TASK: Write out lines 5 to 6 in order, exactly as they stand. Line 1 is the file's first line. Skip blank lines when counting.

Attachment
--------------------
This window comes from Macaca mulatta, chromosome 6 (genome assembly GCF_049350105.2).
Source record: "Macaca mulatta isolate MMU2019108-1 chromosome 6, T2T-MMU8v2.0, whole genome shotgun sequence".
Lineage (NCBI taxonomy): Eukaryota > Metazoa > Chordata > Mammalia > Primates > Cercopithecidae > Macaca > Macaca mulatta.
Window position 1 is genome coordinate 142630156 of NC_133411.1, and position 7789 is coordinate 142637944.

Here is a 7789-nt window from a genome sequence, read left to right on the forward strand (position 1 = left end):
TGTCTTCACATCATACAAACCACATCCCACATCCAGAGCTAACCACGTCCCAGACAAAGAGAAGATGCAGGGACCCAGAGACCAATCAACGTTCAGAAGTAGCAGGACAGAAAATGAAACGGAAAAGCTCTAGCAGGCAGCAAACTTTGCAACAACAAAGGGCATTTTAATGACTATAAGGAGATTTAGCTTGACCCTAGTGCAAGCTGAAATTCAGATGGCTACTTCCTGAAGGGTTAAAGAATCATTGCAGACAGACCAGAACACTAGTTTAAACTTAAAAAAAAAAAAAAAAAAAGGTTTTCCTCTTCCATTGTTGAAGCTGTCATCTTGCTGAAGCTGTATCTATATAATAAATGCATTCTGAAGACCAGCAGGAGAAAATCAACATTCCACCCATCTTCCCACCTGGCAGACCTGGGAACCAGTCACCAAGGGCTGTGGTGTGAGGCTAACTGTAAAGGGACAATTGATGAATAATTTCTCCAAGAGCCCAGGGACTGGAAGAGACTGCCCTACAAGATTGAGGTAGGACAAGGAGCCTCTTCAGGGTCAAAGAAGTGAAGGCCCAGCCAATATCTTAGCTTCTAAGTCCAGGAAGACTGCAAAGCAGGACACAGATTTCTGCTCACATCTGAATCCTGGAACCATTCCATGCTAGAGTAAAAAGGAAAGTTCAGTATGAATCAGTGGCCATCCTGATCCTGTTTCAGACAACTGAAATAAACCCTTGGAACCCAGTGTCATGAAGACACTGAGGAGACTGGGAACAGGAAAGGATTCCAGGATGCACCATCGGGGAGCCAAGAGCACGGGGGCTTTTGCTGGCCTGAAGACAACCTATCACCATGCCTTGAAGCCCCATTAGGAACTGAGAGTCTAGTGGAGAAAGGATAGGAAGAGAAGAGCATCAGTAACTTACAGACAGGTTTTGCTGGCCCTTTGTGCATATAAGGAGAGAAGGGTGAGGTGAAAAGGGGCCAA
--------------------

Here is a 7789-nt window from a genome sequence, read left to right on the forward strand (position 1 = left end):
TGTCTTCACATCATACAAACCACATCCCACATCCAGAGCTAACCACGTCCCAGACAAAGAGAAGATGCAGGGACCCAGAGACCAATCAACGTTCAGAAGTAGCAGGACAGAAAATGAAACGGAAAAGCTCTAGCAGGCAGCAAACTTTGCAACAACAAAGGGCATTTTAATGACTATAAGGAGATTTAGCTTGACCCTAGTGCAAGCTGAAATTCAGATGGCTACTTCCTGAAGGGTTAAAGAATCATTGCAGACAGACCAGAACACTAGTTTAAACTTAAAAAAAAAAAAAAAAAAAGGTTTTCCTCTTCCATTGTTGAAGCTGTCATCTTGCTGAAGCTGTATCTATATAATAAATGCATTCTGAAGACCAGCAGGAGAAAATCAACATTCCACCCATCTTCCCACCTGGCAGACCTGGGAACCAGTCACCAAGGGCTGTGGTGTGAGGCTAACTGTAAAGGGACAATTGATGAATAATTTCTCCAAGAGCCCAGGGACTGGAAGAGACTGCCCTACAAGATTGAGGTAGGACAAGGAGCCTCTTCAGGGTCAAAGAAGTGAAGGCCCAGCCAATATCTTAGCTTCTAAGTCCAGGAAGACTGCAAAGCAGGACACAGATTTCTGCTCACATCTGAATCCTGGAACCATTCCATGCTAGAGTAAAAAGGAAAGTTCAGTATGAATCAGTGGCCATCCTGATCCTGTTTCAGACAACTGAAATAAACCCTTGGAACCCAGTGTCATGAAGACACTGAGGAGACTGGGAACAGGAAAGGATTCCAGGATGCACCATCGGGGAGCCAAGAGCACGGGGGCTTTTGCTGGCCTGAAGACAACCTATCACCATGCCTTGAAGCCCCATTAGGAACTGAGAGTCTAGTGGAGAAAGGATAGGAAGAGAAGAGCATCAGTAACTTACAGACAGGTTTTGCTGGCCCTTTGTGCATATAAGGAGAGAAGGGTGAGGTGAAAAGGGGCCAA